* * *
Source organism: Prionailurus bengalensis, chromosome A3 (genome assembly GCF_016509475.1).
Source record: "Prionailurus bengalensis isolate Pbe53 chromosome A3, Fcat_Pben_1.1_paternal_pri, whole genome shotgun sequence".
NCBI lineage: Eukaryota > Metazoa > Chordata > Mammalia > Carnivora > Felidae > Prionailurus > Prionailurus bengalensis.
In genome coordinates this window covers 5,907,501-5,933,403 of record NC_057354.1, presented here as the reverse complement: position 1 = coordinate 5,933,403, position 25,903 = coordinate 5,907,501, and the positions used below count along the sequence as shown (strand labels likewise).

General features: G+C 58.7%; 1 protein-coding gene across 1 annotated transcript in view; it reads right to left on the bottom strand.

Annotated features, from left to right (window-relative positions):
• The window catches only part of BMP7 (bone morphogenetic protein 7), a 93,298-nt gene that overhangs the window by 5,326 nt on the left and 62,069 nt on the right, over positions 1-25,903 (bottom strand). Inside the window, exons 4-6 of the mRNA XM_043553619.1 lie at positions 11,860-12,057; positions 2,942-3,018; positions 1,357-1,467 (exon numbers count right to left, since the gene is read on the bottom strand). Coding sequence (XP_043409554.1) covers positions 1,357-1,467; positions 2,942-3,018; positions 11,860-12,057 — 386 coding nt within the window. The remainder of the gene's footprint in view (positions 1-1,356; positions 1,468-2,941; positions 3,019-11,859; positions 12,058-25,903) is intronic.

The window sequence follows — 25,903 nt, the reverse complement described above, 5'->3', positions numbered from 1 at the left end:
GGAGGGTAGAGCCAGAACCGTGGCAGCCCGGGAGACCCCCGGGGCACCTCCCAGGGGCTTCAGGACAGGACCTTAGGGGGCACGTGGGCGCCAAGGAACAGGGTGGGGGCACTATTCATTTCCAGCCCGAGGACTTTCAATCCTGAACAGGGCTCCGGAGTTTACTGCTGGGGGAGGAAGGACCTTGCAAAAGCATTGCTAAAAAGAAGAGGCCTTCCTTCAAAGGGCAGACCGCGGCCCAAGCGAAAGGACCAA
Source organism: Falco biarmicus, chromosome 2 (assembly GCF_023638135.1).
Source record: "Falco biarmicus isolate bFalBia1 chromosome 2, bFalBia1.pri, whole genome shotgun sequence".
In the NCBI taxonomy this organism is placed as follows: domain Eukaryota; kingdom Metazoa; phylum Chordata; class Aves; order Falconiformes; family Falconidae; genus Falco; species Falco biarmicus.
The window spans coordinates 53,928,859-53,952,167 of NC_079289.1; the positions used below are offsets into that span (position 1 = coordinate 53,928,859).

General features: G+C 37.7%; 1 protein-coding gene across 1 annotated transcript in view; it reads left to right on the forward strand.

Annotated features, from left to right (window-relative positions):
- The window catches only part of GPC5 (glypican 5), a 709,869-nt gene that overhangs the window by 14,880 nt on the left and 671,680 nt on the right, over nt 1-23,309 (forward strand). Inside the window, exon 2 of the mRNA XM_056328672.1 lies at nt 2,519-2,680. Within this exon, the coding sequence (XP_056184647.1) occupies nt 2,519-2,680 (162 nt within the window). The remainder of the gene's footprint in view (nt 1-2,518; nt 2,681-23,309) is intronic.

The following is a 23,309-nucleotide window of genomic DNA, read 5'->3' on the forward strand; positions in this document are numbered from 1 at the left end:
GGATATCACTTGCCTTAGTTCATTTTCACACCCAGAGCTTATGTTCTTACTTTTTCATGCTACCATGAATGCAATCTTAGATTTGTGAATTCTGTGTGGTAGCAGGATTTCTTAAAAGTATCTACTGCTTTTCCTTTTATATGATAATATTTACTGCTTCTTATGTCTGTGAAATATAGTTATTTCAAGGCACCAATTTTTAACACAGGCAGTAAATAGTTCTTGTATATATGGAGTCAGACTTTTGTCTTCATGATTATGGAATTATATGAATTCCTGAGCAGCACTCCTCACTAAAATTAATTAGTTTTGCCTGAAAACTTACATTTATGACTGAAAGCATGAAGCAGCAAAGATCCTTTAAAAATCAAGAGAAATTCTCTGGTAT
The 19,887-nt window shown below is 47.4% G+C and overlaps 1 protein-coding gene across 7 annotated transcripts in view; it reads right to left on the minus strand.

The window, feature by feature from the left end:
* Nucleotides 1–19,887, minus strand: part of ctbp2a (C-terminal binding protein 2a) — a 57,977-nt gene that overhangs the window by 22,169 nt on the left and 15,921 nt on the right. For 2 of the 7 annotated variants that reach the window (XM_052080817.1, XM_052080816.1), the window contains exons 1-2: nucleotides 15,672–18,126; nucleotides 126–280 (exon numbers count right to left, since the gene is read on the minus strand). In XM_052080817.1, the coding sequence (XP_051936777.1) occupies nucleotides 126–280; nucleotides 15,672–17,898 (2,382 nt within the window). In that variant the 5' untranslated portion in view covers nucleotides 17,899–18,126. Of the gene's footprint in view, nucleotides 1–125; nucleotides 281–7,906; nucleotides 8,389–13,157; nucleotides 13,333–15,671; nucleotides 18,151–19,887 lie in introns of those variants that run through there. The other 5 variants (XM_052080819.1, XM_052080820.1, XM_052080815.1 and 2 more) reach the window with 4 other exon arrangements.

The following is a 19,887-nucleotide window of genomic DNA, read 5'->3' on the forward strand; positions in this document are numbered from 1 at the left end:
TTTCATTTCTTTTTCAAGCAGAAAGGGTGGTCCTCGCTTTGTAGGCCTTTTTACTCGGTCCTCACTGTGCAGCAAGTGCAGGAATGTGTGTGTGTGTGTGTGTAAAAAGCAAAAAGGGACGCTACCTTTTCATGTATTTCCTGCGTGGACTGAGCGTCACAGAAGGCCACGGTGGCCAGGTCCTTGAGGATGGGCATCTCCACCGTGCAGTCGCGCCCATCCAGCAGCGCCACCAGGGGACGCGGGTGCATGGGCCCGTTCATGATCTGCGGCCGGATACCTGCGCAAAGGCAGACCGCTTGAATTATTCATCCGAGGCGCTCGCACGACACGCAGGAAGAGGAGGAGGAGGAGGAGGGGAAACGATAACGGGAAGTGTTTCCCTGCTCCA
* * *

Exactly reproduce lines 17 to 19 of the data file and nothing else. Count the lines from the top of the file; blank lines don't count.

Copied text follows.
The following is a 23,309-nucleotide window of genomic DNA, read 5'->3' on the forward strand; positions in this document are numbered from 1 at the left end:
GGATATCACTTGCCTTAGTTCATTTTCACACCCAGAGCTTATGTTCTTACTTTTTCATGCTACCATGAATGCAATCTTAGATTTGTGAATTCTGTGTGGTAGCAGGATTTCTTAAAAGTATCTACTGCTTTTCCTTTTATATGATAATATTTACTGCTTCTTATGTCTGTGAAATATAGTTATTTCAAGGCACCAATTTTTAACACAGGCAGTAAATAGTTCTTGTATATATGGAGTCAGACTTTTGTCTTCATGATTATGGAATTATATGAATTCCTGAGCAGCACTCCTCACTAAAATTAATTAGTTTTGCCTGAAAACTTACATTTATGACTGAAAGCATGAAGCAGCAAAGATCCTTTAAAAATCAAGAGAAATTCTCTGGTAT
The 19,887-nt window shown below is 47.4% G+C and overlaps 1 protein-coding gene across 7 annotated transcripts in view; it reads right to left on the minus strand.